Men and women of Texas have been executed since the early days of settlement. Those committing crimes in early times were extinguished from society in public demonstrations. Early slave owners and traders made lynchings common-place, and crimes of murder and rape were addressed with a rope. As law and order began to take hold of the people of Texas, local governments handled the trials of the accused. However, once convicted and sentenced, the justice system rarely had the chance to carry out an execution because of vigilante mobs who would take the prisoner by force and dispense their own justice.

Hanging was the official method of execution between 1819 and 1923. The later year was the first year that Huntsville was designated the official place of executions for the state of Texas. The method of death from 1923 to 1977 was the electric chair. "Old Sparky" took the lives of 361 deathrow inmates. Lethal Injection has since been thought to be more humane and has been used since then. The entire issue of government mandated death is a controversial subject. Many people believe "an eye for an eye", and others believe that "thou shall not kill" includes the government.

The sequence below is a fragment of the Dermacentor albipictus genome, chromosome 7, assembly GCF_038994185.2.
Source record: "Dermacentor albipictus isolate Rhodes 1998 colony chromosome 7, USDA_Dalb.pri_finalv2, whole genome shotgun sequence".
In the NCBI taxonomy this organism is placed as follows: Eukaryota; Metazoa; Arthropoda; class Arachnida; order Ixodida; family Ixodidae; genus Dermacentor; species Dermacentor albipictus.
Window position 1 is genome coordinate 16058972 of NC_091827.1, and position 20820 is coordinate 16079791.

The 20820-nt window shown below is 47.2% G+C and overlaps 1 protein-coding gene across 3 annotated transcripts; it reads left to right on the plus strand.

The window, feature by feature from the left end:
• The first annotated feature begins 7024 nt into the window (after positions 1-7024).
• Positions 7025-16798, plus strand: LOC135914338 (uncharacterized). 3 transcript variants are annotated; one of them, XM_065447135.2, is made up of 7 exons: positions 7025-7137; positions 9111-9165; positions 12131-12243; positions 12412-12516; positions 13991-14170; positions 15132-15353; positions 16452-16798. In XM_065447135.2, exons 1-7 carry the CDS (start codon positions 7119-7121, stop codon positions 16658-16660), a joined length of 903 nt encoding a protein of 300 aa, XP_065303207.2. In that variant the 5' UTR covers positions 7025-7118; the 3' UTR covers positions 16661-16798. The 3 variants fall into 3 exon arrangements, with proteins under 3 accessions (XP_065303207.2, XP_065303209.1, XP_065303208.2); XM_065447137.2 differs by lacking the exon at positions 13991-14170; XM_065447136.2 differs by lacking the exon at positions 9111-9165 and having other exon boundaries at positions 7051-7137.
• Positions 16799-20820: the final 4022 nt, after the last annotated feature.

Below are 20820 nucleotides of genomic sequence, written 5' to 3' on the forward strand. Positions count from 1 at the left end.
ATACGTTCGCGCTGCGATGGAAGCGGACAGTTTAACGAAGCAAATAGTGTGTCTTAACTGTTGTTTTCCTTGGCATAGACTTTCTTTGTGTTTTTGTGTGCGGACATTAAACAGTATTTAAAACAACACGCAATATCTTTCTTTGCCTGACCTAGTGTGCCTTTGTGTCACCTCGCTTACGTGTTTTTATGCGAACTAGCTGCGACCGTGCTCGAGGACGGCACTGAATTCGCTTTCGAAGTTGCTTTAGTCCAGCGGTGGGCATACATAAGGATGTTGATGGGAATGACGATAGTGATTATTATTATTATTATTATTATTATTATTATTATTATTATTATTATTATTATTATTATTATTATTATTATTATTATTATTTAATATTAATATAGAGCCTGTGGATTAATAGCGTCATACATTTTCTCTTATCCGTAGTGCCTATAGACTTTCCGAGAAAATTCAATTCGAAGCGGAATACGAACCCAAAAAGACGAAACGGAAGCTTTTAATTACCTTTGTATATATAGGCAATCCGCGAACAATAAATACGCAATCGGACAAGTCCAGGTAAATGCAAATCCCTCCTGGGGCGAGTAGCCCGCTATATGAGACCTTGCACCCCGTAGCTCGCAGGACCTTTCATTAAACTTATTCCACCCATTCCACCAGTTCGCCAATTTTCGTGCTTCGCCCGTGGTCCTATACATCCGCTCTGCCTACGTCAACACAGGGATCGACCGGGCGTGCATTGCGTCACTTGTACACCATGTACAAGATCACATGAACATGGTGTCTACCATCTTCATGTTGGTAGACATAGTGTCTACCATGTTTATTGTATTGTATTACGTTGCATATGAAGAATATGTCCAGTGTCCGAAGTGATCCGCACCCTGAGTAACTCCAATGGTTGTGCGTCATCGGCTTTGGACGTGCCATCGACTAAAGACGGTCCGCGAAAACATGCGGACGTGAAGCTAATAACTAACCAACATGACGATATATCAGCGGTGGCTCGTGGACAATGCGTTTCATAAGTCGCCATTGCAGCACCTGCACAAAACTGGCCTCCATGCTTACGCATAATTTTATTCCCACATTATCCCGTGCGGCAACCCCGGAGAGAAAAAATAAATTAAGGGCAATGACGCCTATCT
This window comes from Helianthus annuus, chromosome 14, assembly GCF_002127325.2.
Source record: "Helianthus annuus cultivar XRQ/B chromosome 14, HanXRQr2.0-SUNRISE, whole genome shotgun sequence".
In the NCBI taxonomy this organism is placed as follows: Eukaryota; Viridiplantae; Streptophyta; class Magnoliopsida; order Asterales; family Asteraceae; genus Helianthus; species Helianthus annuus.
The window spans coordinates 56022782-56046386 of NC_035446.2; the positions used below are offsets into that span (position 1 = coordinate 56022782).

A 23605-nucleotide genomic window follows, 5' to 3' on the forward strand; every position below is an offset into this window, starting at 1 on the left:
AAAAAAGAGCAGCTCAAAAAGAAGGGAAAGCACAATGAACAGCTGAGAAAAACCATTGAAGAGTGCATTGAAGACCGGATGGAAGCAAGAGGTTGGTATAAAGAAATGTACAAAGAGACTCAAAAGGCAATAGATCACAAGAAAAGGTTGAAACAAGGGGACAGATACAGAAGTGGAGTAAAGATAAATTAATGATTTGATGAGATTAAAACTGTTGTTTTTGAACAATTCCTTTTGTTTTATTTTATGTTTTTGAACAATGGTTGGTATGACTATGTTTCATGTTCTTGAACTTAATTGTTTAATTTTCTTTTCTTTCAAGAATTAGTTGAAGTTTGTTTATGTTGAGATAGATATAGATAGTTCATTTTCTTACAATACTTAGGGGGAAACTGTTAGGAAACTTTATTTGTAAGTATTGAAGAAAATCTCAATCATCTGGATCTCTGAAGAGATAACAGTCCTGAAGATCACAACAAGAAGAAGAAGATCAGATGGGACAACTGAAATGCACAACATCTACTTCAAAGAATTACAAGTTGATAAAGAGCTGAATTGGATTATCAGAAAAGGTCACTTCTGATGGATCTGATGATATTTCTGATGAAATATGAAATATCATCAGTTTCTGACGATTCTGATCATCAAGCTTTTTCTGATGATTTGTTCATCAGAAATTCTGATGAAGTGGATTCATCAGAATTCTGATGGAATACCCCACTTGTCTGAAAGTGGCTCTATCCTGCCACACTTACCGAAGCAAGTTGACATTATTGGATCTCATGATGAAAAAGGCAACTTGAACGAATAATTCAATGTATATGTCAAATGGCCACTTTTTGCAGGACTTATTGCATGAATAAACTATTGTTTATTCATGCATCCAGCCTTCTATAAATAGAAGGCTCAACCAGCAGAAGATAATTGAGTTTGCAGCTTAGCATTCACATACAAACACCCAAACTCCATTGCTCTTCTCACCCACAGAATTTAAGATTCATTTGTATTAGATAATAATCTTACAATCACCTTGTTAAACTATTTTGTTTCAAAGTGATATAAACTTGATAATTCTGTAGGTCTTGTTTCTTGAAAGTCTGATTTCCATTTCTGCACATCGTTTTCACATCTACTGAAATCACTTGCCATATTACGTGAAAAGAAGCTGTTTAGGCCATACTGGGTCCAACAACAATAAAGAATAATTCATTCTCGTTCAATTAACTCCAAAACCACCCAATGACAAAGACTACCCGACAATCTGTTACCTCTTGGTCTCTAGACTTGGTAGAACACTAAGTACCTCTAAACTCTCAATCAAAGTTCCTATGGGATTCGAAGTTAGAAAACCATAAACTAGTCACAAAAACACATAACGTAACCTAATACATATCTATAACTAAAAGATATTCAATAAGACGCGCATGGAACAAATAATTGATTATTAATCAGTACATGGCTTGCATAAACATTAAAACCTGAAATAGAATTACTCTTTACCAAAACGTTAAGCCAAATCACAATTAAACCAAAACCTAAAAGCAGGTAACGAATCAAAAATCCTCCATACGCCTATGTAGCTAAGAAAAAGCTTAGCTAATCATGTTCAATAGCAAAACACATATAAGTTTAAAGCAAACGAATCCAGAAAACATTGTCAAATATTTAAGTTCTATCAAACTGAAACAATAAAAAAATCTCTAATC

Regardless of the verdict of debate, we present here the names of all those people who were put to death on Texas soil. The list is sorted by last name filed under letter to the right. If you know of any person who is not listed here, and was executed in Texas for a crime, please email me with the information: Gary Webb

Burial for these people is the primary focus of this website. To collect this information will depend entirely upon those with the information contacting me. A large number of prisoners who died by execution were buried at the Captain Joe Byrd Cemetery in Huntsville, off prison grounds. For an excellent website on this cemetery see: Huntsville Prison Cemetery. Other excellent sources of information that have extensive details about the executed can be found at these sources:

Texas Department of Criminal Justice Home Page for executions after 1977.  
The Rope, The Chair, And The Needle by James W. Marquart, ©1994, University of Texas Press for those executions before 1977.
Without Sanctuary by James Allen and John Littlefield, © 2000, for early lynchings in Texas.
Hanging Tree of Orange, Texas: Cross-cut saw thwarted Judge..., by W. T. Block, a reprint of the Beaumont Enterprise, May 30, 1978.

Need more information:
In 1938, Honey Island, Hardin County, Texas, a black man was lynched by a vengeful mob. Does anyone know the persons name?


Last updated: 4-24-2002